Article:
Last night saw the TY students from Moville Community College graduate at the Castle Inn in Greencastle. This group of students embarked upon the TY year in September 2013.

‘The Transition Year (TY) is a one-year programme that forms the first year of a three-year senior cycle in many schools. It is designed to act as a bridge between the Junior Certificate and Leaving Certificate programmes. It is available to all second level schools and currently approximately 75% of schools offer the programme. Transition Year is optional for students in most schools.
Transition Year offers learners an opportunity to mature and develop without the pressure of an examination. It also provides an opportunity for learners to reflect on, and develop an appreciation of, the value of learning in preparing them for the ever-changing demands of the adult world of work, further and higher education and relationships.’
TY 1
Having had two older sons educated at MCC, neither were interested in TY, so I had no previous experience on this programme. I was aware of it, but never looked into the structure or format of it. In February 2013 my youngest son was preparing for his Junior Certificate. He announced that he would like to do TY before embarking upon the Leaving Certificate programme. I was a little hesitant as I felt he may find it difficult to settle back into formal studying again in 4th year. However I went along to the meeting at MCC and came home that night an advocate of the TY programme. Just hearing the tutors and past TY students speaking had me convinced that this was indeed a very worthwhile programme.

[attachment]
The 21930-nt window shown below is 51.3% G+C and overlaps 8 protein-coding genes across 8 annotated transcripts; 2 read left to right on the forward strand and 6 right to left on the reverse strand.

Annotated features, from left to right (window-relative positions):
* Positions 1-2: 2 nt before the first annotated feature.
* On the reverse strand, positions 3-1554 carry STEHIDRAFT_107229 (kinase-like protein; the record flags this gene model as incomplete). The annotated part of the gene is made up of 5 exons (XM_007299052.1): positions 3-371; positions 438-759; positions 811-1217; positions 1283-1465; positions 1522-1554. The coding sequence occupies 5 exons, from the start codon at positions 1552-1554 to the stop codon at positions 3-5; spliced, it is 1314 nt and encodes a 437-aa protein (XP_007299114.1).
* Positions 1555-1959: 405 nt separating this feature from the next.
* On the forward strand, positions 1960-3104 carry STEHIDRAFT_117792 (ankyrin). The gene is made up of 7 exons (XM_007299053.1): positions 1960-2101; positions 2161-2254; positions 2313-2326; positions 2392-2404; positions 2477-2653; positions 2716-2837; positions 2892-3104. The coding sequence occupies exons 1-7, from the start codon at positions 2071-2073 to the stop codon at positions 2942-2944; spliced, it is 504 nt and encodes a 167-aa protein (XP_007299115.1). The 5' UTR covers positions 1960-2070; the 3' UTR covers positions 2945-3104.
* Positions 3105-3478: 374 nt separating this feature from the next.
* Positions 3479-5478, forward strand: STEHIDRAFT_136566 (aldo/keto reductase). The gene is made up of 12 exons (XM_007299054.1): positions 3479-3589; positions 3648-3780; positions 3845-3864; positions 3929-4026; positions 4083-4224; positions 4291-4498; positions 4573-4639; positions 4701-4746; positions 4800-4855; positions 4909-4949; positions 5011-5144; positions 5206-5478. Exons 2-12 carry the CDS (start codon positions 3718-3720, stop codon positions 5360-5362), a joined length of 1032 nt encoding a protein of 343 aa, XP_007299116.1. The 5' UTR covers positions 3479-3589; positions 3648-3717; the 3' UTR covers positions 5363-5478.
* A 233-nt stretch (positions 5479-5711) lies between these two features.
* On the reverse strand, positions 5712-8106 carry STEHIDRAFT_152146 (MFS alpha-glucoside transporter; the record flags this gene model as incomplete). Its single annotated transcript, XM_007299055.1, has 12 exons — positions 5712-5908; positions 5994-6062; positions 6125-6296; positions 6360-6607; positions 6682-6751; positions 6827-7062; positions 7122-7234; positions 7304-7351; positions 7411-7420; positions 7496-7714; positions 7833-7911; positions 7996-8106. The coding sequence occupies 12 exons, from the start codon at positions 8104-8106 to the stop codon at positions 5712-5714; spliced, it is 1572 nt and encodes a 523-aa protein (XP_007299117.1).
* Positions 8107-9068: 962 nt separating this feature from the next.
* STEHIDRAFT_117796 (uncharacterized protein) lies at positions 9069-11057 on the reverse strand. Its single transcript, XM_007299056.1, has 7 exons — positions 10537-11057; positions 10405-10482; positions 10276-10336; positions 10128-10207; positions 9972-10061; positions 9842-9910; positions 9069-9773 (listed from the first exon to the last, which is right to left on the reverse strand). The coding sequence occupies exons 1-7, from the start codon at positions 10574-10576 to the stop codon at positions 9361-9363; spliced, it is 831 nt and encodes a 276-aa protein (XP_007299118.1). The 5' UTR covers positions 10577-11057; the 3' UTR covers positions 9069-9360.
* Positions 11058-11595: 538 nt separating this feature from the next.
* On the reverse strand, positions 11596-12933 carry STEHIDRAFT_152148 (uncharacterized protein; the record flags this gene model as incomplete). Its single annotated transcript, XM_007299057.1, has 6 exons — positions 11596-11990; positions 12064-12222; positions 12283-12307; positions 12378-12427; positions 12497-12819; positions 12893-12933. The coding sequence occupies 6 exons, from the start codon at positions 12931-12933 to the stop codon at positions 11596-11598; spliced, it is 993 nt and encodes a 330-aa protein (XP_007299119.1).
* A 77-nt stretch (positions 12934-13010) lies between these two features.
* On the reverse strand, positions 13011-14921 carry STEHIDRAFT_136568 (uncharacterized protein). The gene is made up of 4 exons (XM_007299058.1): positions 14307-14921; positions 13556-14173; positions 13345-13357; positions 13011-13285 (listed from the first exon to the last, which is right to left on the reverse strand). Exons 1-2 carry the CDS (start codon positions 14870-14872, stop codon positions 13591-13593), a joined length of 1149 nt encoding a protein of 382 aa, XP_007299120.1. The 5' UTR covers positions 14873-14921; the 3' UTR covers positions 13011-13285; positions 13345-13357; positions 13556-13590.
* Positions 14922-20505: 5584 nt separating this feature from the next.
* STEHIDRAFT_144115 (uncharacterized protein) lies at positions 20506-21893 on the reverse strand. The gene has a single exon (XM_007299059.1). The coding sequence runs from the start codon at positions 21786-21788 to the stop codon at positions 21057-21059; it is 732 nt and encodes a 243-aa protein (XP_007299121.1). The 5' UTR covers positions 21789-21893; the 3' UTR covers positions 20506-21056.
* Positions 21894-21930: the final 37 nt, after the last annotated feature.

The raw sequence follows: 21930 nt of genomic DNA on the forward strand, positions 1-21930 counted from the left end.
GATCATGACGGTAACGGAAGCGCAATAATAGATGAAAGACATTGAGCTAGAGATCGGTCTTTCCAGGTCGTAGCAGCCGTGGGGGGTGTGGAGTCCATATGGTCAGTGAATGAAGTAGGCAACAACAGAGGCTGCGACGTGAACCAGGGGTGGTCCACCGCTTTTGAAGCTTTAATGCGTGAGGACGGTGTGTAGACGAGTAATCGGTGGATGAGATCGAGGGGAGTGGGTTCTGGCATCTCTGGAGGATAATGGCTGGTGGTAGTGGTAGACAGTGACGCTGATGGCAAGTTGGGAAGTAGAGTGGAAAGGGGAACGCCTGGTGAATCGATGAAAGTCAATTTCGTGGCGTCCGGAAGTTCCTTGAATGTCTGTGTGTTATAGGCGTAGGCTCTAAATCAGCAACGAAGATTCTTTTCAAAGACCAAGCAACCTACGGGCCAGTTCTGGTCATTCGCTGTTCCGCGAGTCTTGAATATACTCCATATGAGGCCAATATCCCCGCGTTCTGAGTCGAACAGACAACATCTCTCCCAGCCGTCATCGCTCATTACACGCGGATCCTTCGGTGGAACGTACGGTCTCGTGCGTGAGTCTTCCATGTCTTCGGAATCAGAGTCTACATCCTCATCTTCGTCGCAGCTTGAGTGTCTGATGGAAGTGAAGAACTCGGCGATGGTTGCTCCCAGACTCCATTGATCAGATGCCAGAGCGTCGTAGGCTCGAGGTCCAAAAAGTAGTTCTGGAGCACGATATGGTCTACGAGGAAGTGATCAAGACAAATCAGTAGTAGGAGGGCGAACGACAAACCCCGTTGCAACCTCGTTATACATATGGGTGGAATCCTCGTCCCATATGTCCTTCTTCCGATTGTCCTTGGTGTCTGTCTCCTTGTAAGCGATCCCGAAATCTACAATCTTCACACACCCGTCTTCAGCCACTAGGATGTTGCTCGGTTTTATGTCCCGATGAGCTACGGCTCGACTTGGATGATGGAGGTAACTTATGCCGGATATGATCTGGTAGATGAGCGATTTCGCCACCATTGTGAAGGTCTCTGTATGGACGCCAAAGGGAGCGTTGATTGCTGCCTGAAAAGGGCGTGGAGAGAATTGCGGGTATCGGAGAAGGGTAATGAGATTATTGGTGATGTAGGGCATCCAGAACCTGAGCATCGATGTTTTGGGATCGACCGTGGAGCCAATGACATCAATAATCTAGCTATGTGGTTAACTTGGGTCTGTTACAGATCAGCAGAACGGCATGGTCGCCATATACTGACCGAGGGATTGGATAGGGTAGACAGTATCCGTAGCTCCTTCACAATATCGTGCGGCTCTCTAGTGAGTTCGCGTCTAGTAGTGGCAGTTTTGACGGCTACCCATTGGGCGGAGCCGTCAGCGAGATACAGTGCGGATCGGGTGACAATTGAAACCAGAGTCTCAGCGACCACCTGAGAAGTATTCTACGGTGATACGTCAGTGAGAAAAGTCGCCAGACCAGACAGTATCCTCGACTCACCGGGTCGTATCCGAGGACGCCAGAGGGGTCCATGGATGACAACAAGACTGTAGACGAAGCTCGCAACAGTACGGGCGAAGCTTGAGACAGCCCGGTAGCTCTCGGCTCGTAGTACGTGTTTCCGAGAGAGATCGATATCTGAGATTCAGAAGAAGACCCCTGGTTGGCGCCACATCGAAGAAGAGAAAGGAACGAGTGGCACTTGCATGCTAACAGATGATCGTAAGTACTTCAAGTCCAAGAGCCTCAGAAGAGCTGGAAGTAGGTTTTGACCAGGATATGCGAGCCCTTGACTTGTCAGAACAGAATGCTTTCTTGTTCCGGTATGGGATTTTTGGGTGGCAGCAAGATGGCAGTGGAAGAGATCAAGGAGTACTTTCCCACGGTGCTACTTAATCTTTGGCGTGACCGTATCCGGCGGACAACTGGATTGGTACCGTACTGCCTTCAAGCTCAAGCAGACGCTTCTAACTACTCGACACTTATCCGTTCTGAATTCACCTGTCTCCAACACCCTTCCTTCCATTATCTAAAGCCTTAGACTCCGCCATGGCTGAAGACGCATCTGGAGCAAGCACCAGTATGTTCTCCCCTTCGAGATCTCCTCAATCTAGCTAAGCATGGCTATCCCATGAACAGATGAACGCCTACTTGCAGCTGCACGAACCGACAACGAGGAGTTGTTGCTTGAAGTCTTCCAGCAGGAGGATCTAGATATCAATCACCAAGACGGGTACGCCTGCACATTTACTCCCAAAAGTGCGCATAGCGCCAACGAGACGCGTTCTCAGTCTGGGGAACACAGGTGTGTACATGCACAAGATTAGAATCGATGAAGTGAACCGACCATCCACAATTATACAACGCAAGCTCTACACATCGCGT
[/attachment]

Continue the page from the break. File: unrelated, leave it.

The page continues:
So, after sitting the Junior Certificate in June 2013, my youngest son set out on TY in September. Last night only served to further my new belief in this programme and I realised that it was not only my son who benefited from the past year, but each and every other student who took part.
Ms Mulhall spoke of each students achievement over the past 9 months. And one feature seemed to apply to each individual…she and the other teachers all saw a great maturity develop in each student. She said that ‘this year is a life experience for the students’. This it certainly was. Not only did they continue to study the core subjects, English, Irish and Maths, but they embarked upon business ventures, camping trips, educational trips, lifesaving courses, and so very much more. Each student developed and matured in a variety of ways. Mr Duggan emphasised that the students themselves would not see the benefit of the year until they were in college or possibly finished college! But he is certain that the benefits would become real when the time is right. TY 2
Many of these students didn’t know each other well before the TY year commenced. By the time they gathered for graduation last night they were clearly a very close bunch and a bond is certainly formed.
If anyone is considering or contemplating doing this programme, just do it. It’s a year of learning, growing and developing. And one that will be of benefit for many years to come.